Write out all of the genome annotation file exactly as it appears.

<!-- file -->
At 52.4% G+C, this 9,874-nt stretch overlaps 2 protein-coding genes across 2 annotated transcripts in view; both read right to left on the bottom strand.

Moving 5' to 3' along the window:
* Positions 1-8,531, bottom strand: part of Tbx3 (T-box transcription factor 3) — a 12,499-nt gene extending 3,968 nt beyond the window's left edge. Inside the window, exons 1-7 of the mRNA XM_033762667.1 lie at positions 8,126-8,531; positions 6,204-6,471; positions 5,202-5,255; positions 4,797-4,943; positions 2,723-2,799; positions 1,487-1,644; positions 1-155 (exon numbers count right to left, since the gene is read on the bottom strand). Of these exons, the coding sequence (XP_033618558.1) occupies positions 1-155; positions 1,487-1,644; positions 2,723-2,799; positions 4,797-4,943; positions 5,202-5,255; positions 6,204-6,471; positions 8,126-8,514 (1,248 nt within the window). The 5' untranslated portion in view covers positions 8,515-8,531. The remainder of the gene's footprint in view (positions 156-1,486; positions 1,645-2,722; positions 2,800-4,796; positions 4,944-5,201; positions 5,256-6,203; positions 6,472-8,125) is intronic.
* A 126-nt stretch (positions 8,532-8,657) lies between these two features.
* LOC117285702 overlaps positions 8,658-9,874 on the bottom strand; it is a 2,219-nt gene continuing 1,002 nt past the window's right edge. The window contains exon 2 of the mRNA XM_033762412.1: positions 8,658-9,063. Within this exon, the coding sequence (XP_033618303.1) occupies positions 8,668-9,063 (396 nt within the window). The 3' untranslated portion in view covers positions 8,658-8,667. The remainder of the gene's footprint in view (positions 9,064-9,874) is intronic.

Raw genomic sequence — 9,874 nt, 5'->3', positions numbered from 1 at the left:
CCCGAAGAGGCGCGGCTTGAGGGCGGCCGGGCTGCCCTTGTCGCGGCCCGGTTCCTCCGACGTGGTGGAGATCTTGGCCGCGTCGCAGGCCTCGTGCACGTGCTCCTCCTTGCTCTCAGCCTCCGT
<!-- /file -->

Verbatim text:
At 52.4% G+C, this 9,874-nt stretch overlaps 2 protein-coding genes across 2 annotated transcripts in view; both read right to left on the bottom strand.

Moving 5' to 3' along the window:
* Positions 1-8,531, bottom strand: part of Tbx3 (T-box transcription factor 3) — a 12,499-nt gene extending 3,968 nt beyond the window's left edge. Inside the window, exons 1-7 of the mRNA XM_033762667.1 lie at positions 8,126-8,531; positions 6,204-6,471; positions 5,202-5,255; positions 4,797-4,943; positions 2,723-2,799; positions 1,487-1,644; positions 1-155 (exon numbers count right to left, since the gene is read on the bottom strand). Of these exons, the coding sequence (XP_033618558.1) occupies positions 1-155; positions 1,487-1,644; positions 2,723-2,799; positions 4,797-4,943; positions 5,202-5,255; positions 6,204-6,471; positions 8,126-8,514 (1,248 nt within the window). The 5' untranslated portion in view covers positions 8,515-8,531. The remainder of the gene's footprint in view (positions 156-1,486; positions 1,645-2,722; positions 2,800-4,796; positions 4,944-5,201; positions 5,256-6,203; positions 6,472-8,125) is intronic.
* A 126-nt stretch (positions 8,532-8,657) lies between these two features.
* LOC117285702 overlaps positions 8,658-9,874 on the bottom strand; it is a 2,219-nt gene continuing 1,002 nt past the window's right edge. The window contains exon 2 of the mRNA XM_033762412.1: positions 8,658-9,063. Within this exon, the coding sequence (XP_033618303.1) occupies positions 8,668-9,063 (396 nt within the window). The 3' untranslated portion in view covers positions 8,658-8,667. The remainder of the gene's footprint in view (positions 9,064-9,874) is intronic.

Raw genomic sequence — 9,874 nt, 5'->3', positions numbered from 1 at the left:
CCCGAAGAGGCGCGGCTTGAGGGCGGCCGGGCTGCCCTTGTCGCGGCCCGGTTCCTCCGACGTGGTGGAGATCTTGGCCGCGTCGCAGGCCTCGTGCACGTGCTCCTCCTTGCTCTCAGCCTCCGT